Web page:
School Transportation The Senate Ways and Means budget decreases regional school transportation to $78.6 million. The House budget was higher at $82 million. The Senate Ways and Means budget would increase transportation for homeless students under McKinney-Vento by $1 million over FY21, to $14.4 million. Out-of-district vocational transportation is level-funded at $250,000.
PILOT Funding Increased Recognizing the importance of Payments-in-Lieu-of-Taxes (PILOTS) for state-owned land, the Senate Ways & Means Committee increased the line item to $35 million (a $4 million increase over FY21). The Governor’s budget had recommended level-funding at $31 million; the House increased the account to $33 million. Underfunding PILOT over the years has created a significant hardship for smaller communities with large amounts of state-owned property.
Shannon Grants, Cybersecurity, and Library Aid S. 3 includes level-funding for the Shannon grants for gang violence prevention and intervention, and includes critical funding for the Mass Cybersecurity Innovation Fund, which provides important outreach and training programs for municipalities. The accounts for public libraries and regional public libraries would each see an increase of $1 million, matching the House proposal.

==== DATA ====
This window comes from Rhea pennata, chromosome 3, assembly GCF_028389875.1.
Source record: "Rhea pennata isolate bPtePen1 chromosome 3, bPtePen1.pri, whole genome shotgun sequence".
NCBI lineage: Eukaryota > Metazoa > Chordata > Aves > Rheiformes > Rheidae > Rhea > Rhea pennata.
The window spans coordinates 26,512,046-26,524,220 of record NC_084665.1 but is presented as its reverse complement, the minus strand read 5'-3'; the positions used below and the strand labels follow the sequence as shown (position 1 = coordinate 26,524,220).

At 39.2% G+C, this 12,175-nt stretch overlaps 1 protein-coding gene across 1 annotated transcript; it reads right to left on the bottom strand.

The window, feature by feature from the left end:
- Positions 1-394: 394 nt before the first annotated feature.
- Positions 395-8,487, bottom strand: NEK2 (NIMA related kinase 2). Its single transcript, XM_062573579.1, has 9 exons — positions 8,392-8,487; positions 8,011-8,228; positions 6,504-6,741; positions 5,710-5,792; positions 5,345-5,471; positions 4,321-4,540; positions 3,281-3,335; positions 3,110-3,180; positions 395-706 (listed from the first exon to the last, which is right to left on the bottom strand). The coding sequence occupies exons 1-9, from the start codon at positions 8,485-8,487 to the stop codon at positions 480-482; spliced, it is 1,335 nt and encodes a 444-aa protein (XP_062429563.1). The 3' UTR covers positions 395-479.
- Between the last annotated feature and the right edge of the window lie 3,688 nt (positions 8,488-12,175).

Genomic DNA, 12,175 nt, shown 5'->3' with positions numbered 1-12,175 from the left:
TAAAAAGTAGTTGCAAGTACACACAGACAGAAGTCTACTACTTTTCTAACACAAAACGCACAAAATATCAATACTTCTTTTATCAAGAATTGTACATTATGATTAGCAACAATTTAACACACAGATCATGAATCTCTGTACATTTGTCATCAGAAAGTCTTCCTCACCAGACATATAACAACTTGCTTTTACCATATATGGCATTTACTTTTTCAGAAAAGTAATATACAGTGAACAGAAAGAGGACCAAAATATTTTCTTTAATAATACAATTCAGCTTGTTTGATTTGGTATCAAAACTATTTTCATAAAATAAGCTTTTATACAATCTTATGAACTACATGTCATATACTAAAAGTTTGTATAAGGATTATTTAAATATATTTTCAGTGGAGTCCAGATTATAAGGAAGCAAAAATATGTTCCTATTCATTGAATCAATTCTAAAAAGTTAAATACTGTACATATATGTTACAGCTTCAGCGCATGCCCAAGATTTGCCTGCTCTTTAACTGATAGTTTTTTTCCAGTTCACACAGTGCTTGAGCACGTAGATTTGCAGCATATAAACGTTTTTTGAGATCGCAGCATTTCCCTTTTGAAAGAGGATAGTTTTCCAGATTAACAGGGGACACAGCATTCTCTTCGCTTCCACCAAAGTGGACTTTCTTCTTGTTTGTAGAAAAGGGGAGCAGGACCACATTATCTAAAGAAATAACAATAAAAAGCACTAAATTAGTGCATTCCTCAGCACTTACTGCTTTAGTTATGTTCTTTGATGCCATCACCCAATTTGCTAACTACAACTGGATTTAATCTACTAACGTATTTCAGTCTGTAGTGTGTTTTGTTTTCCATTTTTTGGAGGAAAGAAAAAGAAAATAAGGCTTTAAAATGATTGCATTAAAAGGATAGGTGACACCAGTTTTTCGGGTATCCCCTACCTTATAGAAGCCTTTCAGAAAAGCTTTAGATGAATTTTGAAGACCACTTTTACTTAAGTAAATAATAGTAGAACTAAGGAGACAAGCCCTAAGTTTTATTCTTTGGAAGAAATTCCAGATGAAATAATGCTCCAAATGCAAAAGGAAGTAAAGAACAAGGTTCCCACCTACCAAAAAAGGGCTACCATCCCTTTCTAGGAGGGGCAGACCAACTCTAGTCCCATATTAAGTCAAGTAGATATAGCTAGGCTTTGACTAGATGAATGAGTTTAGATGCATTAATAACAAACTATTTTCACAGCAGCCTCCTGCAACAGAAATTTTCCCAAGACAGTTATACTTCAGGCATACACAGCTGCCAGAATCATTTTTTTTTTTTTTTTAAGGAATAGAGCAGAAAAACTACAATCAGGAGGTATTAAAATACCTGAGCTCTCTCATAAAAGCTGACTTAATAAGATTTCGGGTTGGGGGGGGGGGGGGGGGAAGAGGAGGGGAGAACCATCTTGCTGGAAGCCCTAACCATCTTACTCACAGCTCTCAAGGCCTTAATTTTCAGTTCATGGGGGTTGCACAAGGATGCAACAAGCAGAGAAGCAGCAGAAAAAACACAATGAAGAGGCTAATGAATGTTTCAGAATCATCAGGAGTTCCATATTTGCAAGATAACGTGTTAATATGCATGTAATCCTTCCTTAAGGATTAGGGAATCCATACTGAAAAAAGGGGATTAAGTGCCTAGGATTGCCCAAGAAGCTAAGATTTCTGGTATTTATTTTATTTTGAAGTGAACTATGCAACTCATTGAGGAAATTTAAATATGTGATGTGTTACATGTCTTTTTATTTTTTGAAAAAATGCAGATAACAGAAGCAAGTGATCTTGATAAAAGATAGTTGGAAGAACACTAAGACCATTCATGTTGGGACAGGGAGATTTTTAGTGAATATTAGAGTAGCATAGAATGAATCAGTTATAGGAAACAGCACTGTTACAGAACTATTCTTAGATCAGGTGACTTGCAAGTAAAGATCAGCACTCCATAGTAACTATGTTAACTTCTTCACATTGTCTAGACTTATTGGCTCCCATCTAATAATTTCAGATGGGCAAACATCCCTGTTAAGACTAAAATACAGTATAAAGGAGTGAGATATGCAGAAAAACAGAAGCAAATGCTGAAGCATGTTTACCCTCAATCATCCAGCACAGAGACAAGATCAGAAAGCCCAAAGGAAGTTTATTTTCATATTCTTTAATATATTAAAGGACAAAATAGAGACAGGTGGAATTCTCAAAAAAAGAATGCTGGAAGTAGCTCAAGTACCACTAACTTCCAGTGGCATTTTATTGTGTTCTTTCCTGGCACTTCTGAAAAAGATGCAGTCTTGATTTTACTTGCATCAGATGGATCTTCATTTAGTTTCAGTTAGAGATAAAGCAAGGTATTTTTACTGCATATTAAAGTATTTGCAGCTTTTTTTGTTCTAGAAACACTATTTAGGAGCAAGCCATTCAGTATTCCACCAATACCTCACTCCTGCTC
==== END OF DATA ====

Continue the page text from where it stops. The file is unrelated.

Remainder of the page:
SUMMARY It is clear that Senate leaders are prioritizing K-12 funding, unrestricted municipal aid and other increases for cities and towns, as they advance an agenda to ensure stability during a time of uncertainty. The local funding aid agreement reached by the Joint Ways and Means Committee last month, including commitments to UGGA, Chapter 70, and the acknowledgement of school enrollment challenges, creates a more stable budget-setting process for cities and towns in the weeks and months ahead. This progress is deeply appreciated. During the budget debate and legislative session, the MMA will work to build on this progress, and will continue to advocate for full funding of the education funding priorities outlined in the Student Opportunity Act, fixing the serious problems caused by the current charter school system, securing higher Chapter 70 minimum aid increases, achieving full funding for all municipal and school reimbursement programs including transportation accounts, and providing higher PILOT funding.